Made by Dutch electronics giant Philips, the bulb swaps filaments for light-emitting diodes to provide illumination.
Using LEDs endows the light with a long life and a hefty price tag. The first versions are set to cost $60 (£37).
Philips has arranged discounts with shops that will sell the bulb meaning some could buy it for only $20 (£12).
The U.S. Department of Energy today announced that Philips Lighting North America has won the 60-watt replacement bulb category of the Bright Tomorrow Lighting Prize (L Prize) competition. The Department of Energy’s L Prize challenged the lighting industry to develop high performance, energy-saving replacements for conventional light bulbs that will save American consumers and businesses money. If every 60-watt incandescent bulb in the U.S. was replaced with the 10-watt L Prize winner, the nation would save about 35 terawatt-hours of electricity or $3.9 billion in one year and avoid 20 million metric tons of carbon emissions.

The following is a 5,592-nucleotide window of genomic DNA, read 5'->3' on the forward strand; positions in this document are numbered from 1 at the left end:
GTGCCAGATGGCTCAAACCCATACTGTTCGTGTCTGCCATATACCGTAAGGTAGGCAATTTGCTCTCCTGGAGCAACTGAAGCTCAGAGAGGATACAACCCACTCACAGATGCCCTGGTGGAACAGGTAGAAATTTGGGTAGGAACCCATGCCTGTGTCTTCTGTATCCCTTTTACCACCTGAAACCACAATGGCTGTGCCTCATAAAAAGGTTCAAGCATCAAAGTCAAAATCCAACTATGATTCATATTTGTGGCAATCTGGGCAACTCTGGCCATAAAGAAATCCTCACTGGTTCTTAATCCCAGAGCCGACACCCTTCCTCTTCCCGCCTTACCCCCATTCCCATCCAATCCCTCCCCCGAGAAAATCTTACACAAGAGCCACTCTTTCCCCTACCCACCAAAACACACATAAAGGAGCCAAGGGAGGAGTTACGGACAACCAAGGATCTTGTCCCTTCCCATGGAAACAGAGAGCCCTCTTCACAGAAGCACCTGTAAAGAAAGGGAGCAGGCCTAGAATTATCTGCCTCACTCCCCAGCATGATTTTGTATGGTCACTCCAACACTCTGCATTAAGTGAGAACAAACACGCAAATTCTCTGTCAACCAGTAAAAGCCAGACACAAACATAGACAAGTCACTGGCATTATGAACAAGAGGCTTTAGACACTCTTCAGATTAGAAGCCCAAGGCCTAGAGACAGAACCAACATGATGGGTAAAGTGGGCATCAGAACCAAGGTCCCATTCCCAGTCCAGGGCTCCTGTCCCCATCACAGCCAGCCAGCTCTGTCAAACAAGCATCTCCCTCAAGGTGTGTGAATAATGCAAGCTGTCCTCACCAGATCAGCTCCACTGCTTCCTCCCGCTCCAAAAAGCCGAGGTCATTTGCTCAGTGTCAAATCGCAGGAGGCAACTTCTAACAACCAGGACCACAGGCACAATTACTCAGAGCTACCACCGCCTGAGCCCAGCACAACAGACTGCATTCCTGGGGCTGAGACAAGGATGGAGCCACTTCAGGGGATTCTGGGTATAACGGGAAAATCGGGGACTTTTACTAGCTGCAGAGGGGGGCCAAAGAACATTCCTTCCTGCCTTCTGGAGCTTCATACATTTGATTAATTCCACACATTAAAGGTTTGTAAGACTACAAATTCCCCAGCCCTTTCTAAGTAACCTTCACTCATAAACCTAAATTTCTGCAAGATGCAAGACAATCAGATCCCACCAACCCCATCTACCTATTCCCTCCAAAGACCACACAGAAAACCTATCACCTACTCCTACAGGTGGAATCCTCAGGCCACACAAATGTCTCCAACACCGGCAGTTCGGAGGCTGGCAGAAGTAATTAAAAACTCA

The winning Philips product excelled through rigorous short-term and long-term performance testing carried out by independent laboratories and field assessments conducted with utilities and other partners. The product also performed well through a series of stress tests, in which the product was subjected to extreme conditions such as high and low temperatures, humidity, vibration, high and low voltage, and various electrical waveform distortions. The Philips L Prize winning product was also required to have a useful lifetime of more than 25,000 hours, compared with 1,000 to 3,000 hours for the products these highly efficient bulbs are intended to replace. The product uses solid-state lighting technology, which utilizes light-emitting diodes (LEDs) instead of electrical filaments, plasma, or gas, and has the potential to use far less energy than other lighting technologies. As the winner, Philips will receive a $10 million cash prize as well as L Prize partner promotions and incentives. To date, 31 utilities and energy efficiency program partners stand ready to promote and develop markets for the winning product. The L Prize-winning 60-watt equivalent LED bulb from Phillips could arrive in stores as soon as early 2012.